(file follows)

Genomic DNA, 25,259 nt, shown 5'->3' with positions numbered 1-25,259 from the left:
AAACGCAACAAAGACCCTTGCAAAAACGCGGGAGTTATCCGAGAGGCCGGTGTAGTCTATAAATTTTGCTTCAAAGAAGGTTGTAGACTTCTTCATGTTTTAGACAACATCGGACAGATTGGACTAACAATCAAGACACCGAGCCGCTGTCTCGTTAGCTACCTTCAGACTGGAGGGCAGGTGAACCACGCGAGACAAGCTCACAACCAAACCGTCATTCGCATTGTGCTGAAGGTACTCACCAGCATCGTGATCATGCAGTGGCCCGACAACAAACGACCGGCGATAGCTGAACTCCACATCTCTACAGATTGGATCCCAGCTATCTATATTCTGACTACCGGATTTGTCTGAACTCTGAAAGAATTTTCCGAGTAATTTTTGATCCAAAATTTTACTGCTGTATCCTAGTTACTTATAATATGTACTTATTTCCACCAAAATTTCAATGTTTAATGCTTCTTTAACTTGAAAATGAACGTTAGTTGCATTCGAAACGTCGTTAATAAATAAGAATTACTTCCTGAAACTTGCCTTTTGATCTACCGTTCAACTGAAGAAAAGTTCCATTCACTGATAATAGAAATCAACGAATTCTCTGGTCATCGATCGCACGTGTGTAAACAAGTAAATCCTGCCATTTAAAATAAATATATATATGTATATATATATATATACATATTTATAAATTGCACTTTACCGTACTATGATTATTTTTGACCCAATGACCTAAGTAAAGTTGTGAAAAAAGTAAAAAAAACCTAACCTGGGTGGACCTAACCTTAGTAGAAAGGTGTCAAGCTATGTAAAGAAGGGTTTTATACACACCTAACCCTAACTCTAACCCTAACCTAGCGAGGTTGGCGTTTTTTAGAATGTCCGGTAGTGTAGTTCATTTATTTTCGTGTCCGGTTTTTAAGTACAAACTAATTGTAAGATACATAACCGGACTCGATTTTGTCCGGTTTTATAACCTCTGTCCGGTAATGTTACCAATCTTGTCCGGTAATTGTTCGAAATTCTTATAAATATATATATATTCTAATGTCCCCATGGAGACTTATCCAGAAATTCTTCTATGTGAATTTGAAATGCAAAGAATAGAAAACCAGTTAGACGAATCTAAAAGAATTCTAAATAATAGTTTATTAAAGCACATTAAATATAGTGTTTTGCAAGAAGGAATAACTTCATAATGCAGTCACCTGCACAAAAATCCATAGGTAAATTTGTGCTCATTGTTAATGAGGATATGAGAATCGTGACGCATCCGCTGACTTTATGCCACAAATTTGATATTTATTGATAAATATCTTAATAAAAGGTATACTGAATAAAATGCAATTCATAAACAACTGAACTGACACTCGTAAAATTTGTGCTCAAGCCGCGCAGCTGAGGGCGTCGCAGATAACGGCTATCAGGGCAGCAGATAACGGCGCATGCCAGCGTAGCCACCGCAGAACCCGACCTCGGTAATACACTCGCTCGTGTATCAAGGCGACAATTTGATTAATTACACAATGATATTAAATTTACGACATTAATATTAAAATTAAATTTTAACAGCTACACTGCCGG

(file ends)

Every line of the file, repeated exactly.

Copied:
Genomic DNA, 25,259 nt, shown 5'->3' with positions numbered 1-25,259 from the left:
AAACGCAACAAAGACCCTTGCAAAAACGCGGGAGTTATCCGAGAGGCCGGTGTAGTCTATAAATTTTGCTTCAAAGAAGGTTGTAGACTTCTTCATGTTTTAGACAACATCGGACAGATTGGACTAACAATCAAGACACCGAGCCGCTGTCTCGTTAGCTACCTTCAGACTGGAGGGCAGGTGAACCACGCGAGACAAGCTCACAACCAAACCGTCATTCGCATTGTGCTGAAGGTACTCACCAGCATCGTGATCATGCAGTGGCCCGACAACAAACGACCGGCGATAGCTGAACTCCACATCTCTACAGATTGGATCCCAGCTATCTATATTCTGACTACCGGATTTGTCTGAACTCTGAAAGAATTTTCCGAGTAATTTTTGATCCAAAATTTTACTGCTGTATCCTAGTTACTTATAATATGTACTTATTTCCACCAAAATTTCAATGTTTAATGCTTCTTTAACTTGAAAATGAACGTTAGTTGCATTCGAAACGTCGTTAATAAATAAGAATTACTTCCTGAAACTTGCCTTTTGATCTACCGTTCAACTGAAGAAAAGTTCCATTCACTGATAATAGAAATCAACGAATTCTCTGGTCATCGATCGCACGTGTGTAAACAAGTAAATCCTGCCATTTAAAATAAATATATATATGTATATATATATATATACATATTTATAAATTGCACTTTACCGTACTATGATTATTTTTGACCCAATGACCTAAGTAAAGTTGTGAAAAAAGTAAAAAAAACCTAACCTGGGTGGACCTAACCTTAGTAGAAAGGTGTCAAGCTATGTAAAGAAGGGTTTTATACACACCTAACCCTAACTCTAACCCTAACCTAGCGAGGTTGGCGTTTTTTAGAATGTCCGGTAGTGTAGTTCATTTATTTTCGTGTCCGGTTTTTAAGTACAAACTAATTGTAAGATACATAACCGGACTCGATTTTGTCCGGTTTTATAACCTCTGTCCGGTAATGTTACCAATCTTGTCCGGTAATTGTTCGAAATTCTTATAAATATATATATATTCTAATGTCCCCATGGAGACTTATCCAGAAATTCTTCTATGTGAATTTGAAATGCAAAGAATAGAAAACCAGTTAGACGAATCTAAAAGAATTCTAAATAATAGTTTATTAAAGCACATTAAATATAGTGTTTTGCAAGAAGGAATAACTTCATAATGCAGTCACCTGCACAAAAATCCATAGGTAAATTTGTGCTCATTGTTAATGAGGATATGAGAATCGTGACGCATCCGCTGACTTTATGCCACAAATTTGATATTTATTGATAAATATCTTAATAAAAGGTATACTGAATAAAATGCAATTCATAAACAACTGAACTGACACTCGTAAAATTTGTGCTCAAGCCGCGCAGCTGAGGGCGTCGCAGATAACGGCTATCAGGGCAGCAGATAACGGCGCATGCCAGCGTAGCCACCGCAGAACCCGACCTCGGTAATACACTCGCTCGTGTATCAAGGCGACAATTTGATTAATTACACAATGATATTAAATTTACGACATTAATATTAAAATTAAATTTTAACAGCTACACTGCCGG